Revisiting the lessons of National Dog Bite Prevention Week

When it comes to safety awareness, April is an exceedingly busy month. That's because in addition to the entire month being designated National Distracted Driving Awareness Month, the week of the 3-7 was National Work Zone Awareness Week and the week of the 9-15 was National Dog Bite Prevention Week.

While these are all extremely important safety issues meriting special attention, it can understandably prove to be difficult to keep track of them all. However, given that more people are now going to be outside owing to the return of spring and the fact that estimates show there are now close to 70 million dogs living in U.S. households, it's perhaps worthwhile to revisit some of the lessons of National Dog Bite Prevention Week.

In the event you question the need for such an exercise, consider the following:

  • More than 4.5 million people are bitten by dogs here in the U.S. every year
  • Roughly 20 percent of all dog bite victims require medical attention
  • Children are the most common dog bite victim followed by senior citizens
  • 26,935 major reconstructive procedures had to be performed to repair dog bite damage in 2013 alone

All of this raises the question as to what dog owners can -- and should do -- to limit the possibility of their pet nipping, biting or even attacking.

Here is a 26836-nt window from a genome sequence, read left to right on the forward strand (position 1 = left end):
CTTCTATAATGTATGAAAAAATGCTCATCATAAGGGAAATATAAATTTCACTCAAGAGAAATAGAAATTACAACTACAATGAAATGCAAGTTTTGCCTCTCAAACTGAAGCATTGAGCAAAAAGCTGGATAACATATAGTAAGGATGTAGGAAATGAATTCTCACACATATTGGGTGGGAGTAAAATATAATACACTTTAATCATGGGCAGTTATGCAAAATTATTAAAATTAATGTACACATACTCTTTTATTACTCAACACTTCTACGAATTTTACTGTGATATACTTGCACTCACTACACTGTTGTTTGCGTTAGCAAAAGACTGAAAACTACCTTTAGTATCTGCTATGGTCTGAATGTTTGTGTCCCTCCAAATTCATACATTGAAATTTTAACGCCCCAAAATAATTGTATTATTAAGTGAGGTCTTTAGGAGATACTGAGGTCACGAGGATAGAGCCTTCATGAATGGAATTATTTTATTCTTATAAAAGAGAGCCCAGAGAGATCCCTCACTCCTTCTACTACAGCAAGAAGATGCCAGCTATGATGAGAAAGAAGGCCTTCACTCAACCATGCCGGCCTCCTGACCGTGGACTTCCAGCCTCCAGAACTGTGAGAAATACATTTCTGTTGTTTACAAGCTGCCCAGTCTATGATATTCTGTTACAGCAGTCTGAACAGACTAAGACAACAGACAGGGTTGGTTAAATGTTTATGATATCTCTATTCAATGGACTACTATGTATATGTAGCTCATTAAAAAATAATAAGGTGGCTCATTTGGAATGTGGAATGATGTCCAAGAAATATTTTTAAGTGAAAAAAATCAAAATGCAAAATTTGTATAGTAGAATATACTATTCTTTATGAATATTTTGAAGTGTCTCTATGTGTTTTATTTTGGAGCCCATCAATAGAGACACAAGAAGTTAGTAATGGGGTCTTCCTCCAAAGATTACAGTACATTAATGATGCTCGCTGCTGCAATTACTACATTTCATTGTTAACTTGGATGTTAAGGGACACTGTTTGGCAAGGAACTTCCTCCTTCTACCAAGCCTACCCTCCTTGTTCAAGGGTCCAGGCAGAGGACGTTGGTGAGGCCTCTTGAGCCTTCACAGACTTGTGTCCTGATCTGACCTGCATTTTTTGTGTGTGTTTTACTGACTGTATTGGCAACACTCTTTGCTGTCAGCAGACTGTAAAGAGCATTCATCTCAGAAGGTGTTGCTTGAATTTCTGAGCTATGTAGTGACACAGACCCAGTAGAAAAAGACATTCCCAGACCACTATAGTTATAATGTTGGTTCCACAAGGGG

According to the American Veterinary Medical Association, some simple steps dog owners can take in this regard include:

  • Conducting the necessary research before getting a dog, and then selecting a breed that proves to be the best match based on lifestyle, temperament, etc.
  • Socializing their dog so that he or she becomes accustomed to being around people and other dogs, and avoiding scenarios that might be unnerving or threatening
  • Investing the necessary time into training their dog to obey basic commands
  • Using a leash, and installing fences or gates
  • Learning to recognize when their dog might be experiencing stress or discomfort, and extricating them from the premises

As for those who are bitten by dogs, the AVMA indicates victims should always seek immediate medical treatment and, when permissible, contact authorities to inform them of the incident and provide the necessary details.

If you've suffered serious injuries in a dog attack -- lacerations, puncture wounds, scarring, psychological trauma, etc. -- consider speaking with a skilled legal professional who can explain the law, answer your questions and provide solutions.

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